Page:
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Whether we were first introduced to it in preschool, play group, day care, or kindergarten, it’s likely that our early experiences of childhood education included many lessons about getting along, sharing, making friends and the like. And many of us can probably go even further back than that… All the way back to our first days of watching Sesame Street at home.
Those lessons were part of what’s called SEL, or social-emotional learning. You know, it’s the stuff that helps us relate to one another person-to-person, as humans. Children’s television programs like Sesame Street, Mr. Rogers, and their counterparts entertained us and educated us about things like letters, numbers, and colors while, at the same time, introducing us to a variety of puppets… er, people… who look, speak, and act a little differently than each other and what viewers might have been used to. All those characters of varied heights, fur colors, and personalities were created to help us develop respect for ourselves and others and show acceptance for all the ways we are alike and unlike. That’s the part of SEL that’s developed into a wider conversation about diversity, equity, and inclusion or DEI.
DEI is a topic we primarily hear about in relationship to offices and workplaces. It’s essentially about the development of formal policies businesses and other organizations have or will put in place to ensure that every single person who works for, works with, or interacts with them is treated fairly and with respect. It may feel like a grownup issue because conversations about DEI carry a heavy connotation for those who now have a spotlight on their value as individuals and as members of groups who have traditionally been treated unequally because of their ethnicity, race, religion, financial status, gender, intellectual ability, physical disability, and other differences.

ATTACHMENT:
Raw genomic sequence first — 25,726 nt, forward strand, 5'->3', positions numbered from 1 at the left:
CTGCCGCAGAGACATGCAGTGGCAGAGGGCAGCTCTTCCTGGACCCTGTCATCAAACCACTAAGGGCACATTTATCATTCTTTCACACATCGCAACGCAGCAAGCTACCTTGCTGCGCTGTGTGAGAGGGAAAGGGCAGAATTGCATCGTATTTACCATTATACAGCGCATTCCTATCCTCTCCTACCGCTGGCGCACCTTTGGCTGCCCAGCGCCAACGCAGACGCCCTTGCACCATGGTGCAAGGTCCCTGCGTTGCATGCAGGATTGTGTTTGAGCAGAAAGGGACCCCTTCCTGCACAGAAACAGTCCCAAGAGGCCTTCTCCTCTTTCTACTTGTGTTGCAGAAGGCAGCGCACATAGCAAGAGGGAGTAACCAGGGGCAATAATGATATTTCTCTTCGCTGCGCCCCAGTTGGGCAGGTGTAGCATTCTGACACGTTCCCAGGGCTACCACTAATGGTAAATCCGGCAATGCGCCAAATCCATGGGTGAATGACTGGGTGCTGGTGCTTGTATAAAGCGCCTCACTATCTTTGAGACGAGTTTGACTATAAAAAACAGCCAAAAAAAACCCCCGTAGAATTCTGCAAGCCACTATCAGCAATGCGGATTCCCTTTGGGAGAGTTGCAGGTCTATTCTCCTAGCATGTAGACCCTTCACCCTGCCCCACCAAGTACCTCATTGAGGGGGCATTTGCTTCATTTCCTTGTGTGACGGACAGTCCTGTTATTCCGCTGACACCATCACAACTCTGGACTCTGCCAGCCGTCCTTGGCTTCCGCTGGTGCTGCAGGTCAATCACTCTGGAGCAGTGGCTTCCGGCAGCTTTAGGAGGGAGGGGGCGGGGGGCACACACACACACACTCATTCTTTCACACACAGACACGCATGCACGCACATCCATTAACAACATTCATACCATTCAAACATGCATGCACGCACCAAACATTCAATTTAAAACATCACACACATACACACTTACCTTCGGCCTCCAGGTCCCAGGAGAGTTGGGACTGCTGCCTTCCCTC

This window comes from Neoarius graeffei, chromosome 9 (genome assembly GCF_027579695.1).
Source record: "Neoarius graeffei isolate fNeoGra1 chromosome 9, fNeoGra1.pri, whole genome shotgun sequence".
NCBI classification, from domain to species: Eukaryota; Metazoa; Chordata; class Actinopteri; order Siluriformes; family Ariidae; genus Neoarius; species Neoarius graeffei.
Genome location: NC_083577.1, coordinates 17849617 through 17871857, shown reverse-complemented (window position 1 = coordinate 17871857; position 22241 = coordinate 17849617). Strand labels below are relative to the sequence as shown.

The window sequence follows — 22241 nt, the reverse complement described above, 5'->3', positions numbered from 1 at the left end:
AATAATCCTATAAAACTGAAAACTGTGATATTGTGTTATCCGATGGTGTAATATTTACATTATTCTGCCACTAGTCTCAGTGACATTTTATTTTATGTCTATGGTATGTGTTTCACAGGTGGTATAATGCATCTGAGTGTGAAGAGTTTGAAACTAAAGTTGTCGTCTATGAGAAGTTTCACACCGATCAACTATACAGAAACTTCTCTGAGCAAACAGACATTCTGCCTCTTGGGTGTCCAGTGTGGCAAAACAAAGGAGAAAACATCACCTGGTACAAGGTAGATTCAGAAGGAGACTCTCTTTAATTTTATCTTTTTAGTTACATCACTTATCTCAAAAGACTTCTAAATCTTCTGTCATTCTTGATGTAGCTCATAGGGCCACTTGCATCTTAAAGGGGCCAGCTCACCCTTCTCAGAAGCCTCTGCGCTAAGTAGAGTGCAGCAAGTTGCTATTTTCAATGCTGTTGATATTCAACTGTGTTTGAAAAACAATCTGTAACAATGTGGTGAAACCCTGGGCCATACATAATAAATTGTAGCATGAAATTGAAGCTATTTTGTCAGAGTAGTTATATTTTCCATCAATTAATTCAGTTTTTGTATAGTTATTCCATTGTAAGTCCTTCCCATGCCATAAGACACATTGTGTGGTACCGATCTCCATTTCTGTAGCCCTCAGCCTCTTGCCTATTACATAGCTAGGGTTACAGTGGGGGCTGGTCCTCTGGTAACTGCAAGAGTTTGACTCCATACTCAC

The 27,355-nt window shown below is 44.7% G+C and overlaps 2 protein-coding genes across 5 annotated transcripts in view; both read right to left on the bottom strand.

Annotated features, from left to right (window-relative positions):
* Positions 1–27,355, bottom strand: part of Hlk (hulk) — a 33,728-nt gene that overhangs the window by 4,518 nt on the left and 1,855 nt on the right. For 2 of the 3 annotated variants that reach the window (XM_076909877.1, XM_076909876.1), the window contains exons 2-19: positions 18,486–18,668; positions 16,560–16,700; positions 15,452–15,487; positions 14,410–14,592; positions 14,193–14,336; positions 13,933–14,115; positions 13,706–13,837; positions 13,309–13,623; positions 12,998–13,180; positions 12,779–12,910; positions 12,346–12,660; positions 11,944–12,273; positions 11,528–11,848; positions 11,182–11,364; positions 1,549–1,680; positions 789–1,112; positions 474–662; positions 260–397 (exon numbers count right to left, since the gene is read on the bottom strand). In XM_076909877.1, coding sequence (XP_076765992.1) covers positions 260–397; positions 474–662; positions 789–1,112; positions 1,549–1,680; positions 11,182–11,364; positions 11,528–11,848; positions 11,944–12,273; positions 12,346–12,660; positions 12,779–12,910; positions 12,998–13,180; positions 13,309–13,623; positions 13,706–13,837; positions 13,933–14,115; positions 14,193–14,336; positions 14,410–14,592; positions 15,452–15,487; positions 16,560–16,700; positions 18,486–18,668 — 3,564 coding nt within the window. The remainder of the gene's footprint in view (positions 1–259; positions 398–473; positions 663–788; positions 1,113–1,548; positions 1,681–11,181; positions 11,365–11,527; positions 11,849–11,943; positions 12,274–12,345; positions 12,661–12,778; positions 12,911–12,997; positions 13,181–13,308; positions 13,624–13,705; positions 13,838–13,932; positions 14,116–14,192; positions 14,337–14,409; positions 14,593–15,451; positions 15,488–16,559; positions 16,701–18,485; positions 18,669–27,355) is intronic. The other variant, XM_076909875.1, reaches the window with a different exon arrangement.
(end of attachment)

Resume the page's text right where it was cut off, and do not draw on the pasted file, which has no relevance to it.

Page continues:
Whittled down to their core, though, DEI efforts are simply attempting to establish better opportunities for and better relationships among all people by doing the behind-the-scenes work needed for organizations to show kindness and fairness to everyone. As parents, we try to instill attributes of kindness in our children before they can even speak, but sometimes—especially now as DEI has become a headline conversation around the world—we may feel like we need to do more. So, we looked for some online resources to help you encourage kindness and understanding in your kids.
The website We Are Teachers hosts resources for school aged kids including printables like these 8 FREE Kindness Posters to Help Spread the Love in Your Classroom. They’re adorable, easy-to-understand, and perfect for use at home. Plus, they’re totally colorable if you print them out in black & white! The site features an entire category of SEL resources for every age group to help you find children’s book on difficult topics, links to TED Talks, activity sheets, and more.
For the younger set­—infant to age six—Sesame Street in Communities online hosts resources that are fun and meaningful on topics from developing good dental habits and eating well to grief, divorce, racial justice and many other complicated conversations.
It’s easy for parents to feel overwhelmed and alone when it comes time to have difficult conversations. We all have to set good examples by asking for help when we need it. That’s one of those social-emotional lessons we teach our youngest kids! So dive in and take advantage of websites like these that were created just to provide you with some support.